Next, a semistructured interview was conducted and audiotaped in order to explore important issues regarding usability and engagement. The research team developed a semistructured interview guide that included questions about the participants’ experience with the transition from the assessment to the program, general navigation issues, interaction with the coach, motivation for completing the program, and whether the user would recommend the program to others.

    The think-aloud tasks and interviews were transcribed verbatim including the non-verbal reactions of the participants according to the video recordings and the notes of the observers. We coded and organized the transcripts using Atlas.ti and Excel software. Since our main aim was to identify all emerging issues and the relations between the themes, we applied thematic analysis [25]. Two researchers coded the transcripts independently by identifying themes and their relevant characteristics (categories). The themes and categories were discussed and a coding framework was created, reviewed, and interpreted by the research team. In this research context, thematic analysis seemed to be the most suitable method to combine and analyze both the think-aloud tasks and the semistructured interview.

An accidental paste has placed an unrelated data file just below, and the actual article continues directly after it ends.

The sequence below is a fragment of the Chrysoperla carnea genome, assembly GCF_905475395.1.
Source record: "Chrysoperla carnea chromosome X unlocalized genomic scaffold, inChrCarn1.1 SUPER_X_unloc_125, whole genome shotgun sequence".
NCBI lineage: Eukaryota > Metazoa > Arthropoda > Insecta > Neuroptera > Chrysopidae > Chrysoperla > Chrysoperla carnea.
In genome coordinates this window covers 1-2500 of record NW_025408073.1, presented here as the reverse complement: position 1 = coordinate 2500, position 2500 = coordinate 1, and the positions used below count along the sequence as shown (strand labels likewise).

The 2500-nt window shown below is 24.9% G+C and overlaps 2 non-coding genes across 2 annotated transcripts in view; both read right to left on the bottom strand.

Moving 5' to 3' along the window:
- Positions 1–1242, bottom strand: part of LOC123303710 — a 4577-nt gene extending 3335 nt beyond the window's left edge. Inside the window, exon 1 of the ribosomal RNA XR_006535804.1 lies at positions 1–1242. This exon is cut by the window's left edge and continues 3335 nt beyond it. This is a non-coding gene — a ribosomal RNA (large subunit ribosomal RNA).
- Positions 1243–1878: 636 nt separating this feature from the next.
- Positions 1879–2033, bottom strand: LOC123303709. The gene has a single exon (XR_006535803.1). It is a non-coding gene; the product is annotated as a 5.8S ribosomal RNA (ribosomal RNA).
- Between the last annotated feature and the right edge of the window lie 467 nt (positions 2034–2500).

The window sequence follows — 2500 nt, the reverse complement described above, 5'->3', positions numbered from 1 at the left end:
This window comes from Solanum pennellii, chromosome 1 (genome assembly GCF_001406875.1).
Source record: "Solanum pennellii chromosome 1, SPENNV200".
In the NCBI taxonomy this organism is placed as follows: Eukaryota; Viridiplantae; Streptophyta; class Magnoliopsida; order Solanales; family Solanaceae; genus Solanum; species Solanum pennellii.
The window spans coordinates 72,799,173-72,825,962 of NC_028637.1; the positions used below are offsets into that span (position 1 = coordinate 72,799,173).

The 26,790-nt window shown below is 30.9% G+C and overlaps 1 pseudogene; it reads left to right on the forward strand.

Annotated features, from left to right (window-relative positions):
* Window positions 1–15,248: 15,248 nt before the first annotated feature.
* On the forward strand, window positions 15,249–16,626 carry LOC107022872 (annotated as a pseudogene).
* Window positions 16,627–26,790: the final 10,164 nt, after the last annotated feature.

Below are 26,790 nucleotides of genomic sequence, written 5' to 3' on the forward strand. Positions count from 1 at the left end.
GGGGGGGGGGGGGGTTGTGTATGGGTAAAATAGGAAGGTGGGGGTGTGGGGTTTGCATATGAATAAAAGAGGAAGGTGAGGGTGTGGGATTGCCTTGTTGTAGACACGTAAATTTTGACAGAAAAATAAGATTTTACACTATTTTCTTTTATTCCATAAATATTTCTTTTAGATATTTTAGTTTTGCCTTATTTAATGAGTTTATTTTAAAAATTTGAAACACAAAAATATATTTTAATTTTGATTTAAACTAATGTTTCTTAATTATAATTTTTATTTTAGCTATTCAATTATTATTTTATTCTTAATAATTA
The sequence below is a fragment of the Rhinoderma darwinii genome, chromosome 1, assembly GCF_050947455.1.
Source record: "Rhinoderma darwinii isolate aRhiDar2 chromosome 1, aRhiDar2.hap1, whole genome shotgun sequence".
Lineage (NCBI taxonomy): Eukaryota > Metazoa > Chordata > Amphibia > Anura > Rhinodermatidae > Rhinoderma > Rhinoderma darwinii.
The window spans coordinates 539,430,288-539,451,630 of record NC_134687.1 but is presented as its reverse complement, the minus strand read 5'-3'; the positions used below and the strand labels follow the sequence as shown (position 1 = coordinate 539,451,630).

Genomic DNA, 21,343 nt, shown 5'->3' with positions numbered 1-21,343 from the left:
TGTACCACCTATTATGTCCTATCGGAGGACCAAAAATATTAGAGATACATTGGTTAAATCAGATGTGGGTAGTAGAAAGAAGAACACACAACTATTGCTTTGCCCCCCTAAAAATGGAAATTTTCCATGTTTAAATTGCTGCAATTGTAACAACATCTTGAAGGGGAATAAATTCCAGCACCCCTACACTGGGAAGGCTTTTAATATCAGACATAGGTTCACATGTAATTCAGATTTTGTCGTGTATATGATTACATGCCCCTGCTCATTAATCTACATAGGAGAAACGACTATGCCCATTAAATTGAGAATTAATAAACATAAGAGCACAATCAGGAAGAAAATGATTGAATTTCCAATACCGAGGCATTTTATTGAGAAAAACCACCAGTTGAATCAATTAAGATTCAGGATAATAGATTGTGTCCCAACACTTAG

Questionnaire

    Finally, participants were asked to fill out a questionnaire, which included the System Usability Scale (SUS) [26], which is a standardized 10-item Likert scale questionnaire to assess a system’s usability with 5 response options ranging from “5=strongly agree” to “1=strongly disagree” (see Multimedia Appendix 1). The participant’s scores for each item need to be converted to a new number (for items 1, 3, 5, 7, and 9, the score contribution is the scale position minus 1, and for items 2, 4, 6, 8, and 10, the contribution is 5 minus the scale position), summed, and then multiplied by 2.5 to convert the scores to 0-100 [26]. A SUS score of above 68 points would be considered as above average [27]. Additionally, participants were asked questions on sociodemographic and Internet use characteristics as well as psychological treatment questions.